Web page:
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Sally Pellegrini's blog

One Great Value

One of the best historical events for the money is the annual Conference on New York State History presented by the New York State Historical Association and in partnership with the New York Archiives Partnership Trust. This lesser known event is a must if you love New York history. Presenters from around the country congregate and for two and a half days you are immersed with topics ranging from newspaper businesses in New York City to the Eriie Canal to the lace industry of the Oneida Indians. There are three programs at each time slot starting in the mornings and ending by late afternoon.

The 31st conference will be held at Ithaca College, June 3 -5. Go to the website, nysha.org for further information and the registration form. There are accommodations at the college as well as nearby hotels. Where else can you pay an $85 registration fee and come home with so much information?!! Try it, you will love it.

 

Rockland Trivia

The 100th anniversary of Boy Scouts of America is being celebrated though officially it began February 11, 1910. This unique organization started small and has on record more than 110 million registered American Scouts. But did you know the importance of scouting in Rockland County? Suffern resident, Daniel Beard (1850- 1941) was the first national commissioner of Scouting and first organized camping within the Palisades Interstate Park Commission in 1910. Mr. Beard is buried in Rockland Cemetery.   Interestingly, 1910 was also the same year the Harriman family gave $1,000,000 and 10,000 acres to create Harriman and Bear Mountain State Parks. The Boy Scouts sited their first camp at Lake Stahahe (next to Southfields off the NYS Thruway) in 1913. The first national Scout meeting was held in 1919 at the Bear Mountain Inn. Scouting has certainly had an active history in Rockland County and surrounding Orange. Happy Birthday! 

A Jewel in the New York Harbor

Governors Island: The Jewel  of New York Harbor is one of the many books available in the Rockland Room that focuses on New York City history.  This beautiful book blends a sense of nostalgia with twenty-first-century amenities. The author has included rarely-viewed photos, blueprints, architectural plans and interviews with former residents. Located in the New York Harbor, Governors Island was a British fort in the 1700's and then played a long-standing role as a station for the U.S. Army and the Coast Guard. The island also offers a vivid reflection of historic events in New York City and the world at large. Stop in at the Rockland Room and have a look in the new book section for this fascinating book.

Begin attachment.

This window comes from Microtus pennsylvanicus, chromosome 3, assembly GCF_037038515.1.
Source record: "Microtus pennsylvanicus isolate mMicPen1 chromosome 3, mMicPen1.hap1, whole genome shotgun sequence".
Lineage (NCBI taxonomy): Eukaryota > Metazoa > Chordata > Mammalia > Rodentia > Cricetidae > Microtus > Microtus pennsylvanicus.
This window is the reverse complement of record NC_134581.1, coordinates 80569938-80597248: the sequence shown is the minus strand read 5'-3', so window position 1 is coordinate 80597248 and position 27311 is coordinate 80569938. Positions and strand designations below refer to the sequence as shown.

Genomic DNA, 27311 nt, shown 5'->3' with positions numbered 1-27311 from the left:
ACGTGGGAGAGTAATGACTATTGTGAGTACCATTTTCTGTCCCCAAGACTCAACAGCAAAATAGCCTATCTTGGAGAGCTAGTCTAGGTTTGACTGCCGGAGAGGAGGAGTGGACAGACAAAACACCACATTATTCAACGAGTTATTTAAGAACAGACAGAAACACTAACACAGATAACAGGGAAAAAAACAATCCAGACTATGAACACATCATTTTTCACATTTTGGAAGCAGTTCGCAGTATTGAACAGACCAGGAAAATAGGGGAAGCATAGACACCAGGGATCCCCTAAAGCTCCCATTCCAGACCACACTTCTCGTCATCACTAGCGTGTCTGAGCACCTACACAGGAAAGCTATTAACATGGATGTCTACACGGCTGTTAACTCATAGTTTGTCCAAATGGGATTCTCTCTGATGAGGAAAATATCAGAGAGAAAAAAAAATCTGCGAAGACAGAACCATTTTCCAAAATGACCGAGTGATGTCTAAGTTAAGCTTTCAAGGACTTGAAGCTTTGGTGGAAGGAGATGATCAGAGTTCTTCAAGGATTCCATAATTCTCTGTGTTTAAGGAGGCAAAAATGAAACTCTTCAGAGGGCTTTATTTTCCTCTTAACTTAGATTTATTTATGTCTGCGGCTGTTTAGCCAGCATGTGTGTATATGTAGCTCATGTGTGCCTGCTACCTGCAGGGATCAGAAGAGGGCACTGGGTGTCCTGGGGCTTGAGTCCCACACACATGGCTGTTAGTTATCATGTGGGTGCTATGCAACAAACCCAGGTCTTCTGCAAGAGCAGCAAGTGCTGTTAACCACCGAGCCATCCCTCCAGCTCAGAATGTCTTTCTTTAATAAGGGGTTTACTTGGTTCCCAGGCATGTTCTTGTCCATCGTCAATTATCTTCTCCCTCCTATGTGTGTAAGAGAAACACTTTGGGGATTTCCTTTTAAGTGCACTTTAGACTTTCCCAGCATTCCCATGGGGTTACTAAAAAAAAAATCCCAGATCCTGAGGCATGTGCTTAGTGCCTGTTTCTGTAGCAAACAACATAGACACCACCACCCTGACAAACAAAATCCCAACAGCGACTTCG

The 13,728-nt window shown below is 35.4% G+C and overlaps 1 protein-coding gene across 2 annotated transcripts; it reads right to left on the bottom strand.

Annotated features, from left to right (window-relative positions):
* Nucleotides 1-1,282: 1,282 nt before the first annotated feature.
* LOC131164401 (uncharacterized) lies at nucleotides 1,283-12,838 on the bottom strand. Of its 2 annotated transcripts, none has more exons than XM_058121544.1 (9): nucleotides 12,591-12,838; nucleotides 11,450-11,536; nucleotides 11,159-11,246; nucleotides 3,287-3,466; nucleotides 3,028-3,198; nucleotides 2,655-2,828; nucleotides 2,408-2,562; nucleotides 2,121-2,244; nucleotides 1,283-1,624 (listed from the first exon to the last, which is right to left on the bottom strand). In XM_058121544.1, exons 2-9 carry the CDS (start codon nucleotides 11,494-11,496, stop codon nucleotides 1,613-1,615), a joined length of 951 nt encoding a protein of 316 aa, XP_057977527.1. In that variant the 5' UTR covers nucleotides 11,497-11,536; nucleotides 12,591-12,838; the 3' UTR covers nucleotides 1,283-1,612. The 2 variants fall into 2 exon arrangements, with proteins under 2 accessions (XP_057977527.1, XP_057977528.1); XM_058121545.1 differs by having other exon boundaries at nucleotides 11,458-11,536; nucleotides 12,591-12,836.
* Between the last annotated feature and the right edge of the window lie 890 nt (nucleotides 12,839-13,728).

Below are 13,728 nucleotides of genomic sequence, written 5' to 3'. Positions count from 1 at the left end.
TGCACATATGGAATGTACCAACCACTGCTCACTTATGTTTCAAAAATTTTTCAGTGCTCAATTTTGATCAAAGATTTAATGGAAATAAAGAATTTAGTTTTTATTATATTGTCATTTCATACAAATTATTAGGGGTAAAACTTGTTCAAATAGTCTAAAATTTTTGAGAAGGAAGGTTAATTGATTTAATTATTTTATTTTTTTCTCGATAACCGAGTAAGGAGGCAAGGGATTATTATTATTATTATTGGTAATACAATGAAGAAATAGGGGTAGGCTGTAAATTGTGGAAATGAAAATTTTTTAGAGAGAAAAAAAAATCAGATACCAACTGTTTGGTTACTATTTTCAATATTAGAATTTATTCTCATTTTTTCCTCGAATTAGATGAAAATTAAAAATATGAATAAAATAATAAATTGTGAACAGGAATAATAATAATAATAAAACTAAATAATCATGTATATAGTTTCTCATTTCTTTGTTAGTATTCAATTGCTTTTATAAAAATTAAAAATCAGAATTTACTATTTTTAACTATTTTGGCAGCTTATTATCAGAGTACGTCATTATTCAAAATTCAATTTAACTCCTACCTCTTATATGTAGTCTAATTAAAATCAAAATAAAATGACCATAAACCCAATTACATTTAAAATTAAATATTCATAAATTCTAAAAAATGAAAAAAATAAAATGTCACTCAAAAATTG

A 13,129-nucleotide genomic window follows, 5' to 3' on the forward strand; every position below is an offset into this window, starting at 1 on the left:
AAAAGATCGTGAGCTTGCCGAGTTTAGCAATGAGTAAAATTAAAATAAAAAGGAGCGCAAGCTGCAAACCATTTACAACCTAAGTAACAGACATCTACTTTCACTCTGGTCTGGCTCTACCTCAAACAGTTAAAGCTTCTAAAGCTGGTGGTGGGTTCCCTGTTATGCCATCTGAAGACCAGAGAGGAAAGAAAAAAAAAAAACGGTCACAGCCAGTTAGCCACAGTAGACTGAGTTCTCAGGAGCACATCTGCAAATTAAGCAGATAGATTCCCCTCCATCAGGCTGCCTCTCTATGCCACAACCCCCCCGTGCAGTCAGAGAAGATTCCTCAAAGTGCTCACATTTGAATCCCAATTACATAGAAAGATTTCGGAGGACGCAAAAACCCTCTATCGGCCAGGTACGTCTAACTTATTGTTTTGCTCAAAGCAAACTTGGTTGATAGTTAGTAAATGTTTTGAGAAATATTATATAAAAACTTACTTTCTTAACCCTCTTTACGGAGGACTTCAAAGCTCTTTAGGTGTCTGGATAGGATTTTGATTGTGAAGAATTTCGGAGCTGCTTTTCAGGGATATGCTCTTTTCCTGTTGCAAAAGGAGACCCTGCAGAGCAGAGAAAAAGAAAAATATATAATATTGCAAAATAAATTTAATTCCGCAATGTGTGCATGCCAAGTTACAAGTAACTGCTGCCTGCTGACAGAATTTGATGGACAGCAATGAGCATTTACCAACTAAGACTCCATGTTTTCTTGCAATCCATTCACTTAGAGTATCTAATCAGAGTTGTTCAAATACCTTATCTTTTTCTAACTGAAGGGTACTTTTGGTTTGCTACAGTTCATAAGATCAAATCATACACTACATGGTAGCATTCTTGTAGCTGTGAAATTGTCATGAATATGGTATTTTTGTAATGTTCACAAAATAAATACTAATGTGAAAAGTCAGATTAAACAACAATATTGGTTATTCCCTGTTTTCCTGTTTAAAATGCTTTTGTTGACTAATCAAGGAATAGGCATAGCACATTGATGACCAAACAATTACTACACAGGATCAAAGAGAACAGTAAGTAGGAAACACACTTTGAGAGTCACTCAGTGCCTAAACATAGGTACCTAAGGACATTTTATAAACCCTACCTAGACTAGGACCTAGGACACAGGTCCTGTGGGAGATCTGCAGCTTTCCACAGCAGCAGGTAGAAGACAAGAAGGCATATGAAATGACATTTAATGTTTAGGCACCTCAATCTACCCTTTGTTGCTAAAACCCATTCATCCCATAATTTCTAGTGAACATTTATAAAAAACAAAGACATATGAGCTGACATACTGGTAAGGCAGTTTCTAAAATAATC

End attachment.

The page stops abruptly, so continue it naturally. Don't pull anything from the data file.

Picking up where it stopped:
It should be mentioned that there is a new library non-fiction book discussion group, Facts, that has been focusing on books about the Hudson Valley and Manhattan. The May selection was Manhattan: My Downtown by Pete Hamill and the June selection is The Big Oyster: History on the Half Shell  by Mark Kurlansky. The group meets the second Wednesday of the month at 1PM. All interested persons are invited.

NEW BOOK DISCUSSION

There is a new book discussion at the library that meets on the second Wednesday of the month at 1 PM. The focus is on non-fiction, and it is open to all.The group is still undecided for a name, for now it is Not Just History, but we're working on a catchy title.  Monthly selections will be chosen by the group members. The April 14th meeting wiill discuss Island in the Center of the World  by Russsell Shorto. This prize-winning book looks at the beginnings of Manhattan history largely due to a current historian who is translating twelve thousand pages of original Dutch documents. The book is presented in a very easy-to-read style and clears up several falsities about early Dutch-Indian relations. Reserve a copy at the adult reference desk and check future fliers for the May and June readings.

TRIVIA QUESTION ANSWER

The answer to the Trivia Question of January 21 is Lady Smuggler, Molly Sneden. Molly and her husband came to Rockland around 1745, and to support his living as a farmer, Molly operated a ferry service across the river to Dobbs Ferry. Their first home, portions of which date back to 1719, was a stone house near the river. During the Revolution, the Snedens sided with the British and refused to sign the Orangetown Resolutions. For this, they were forbidden to operate the ferry or any other boat on the river. Molly continued to ferry British soldiers across.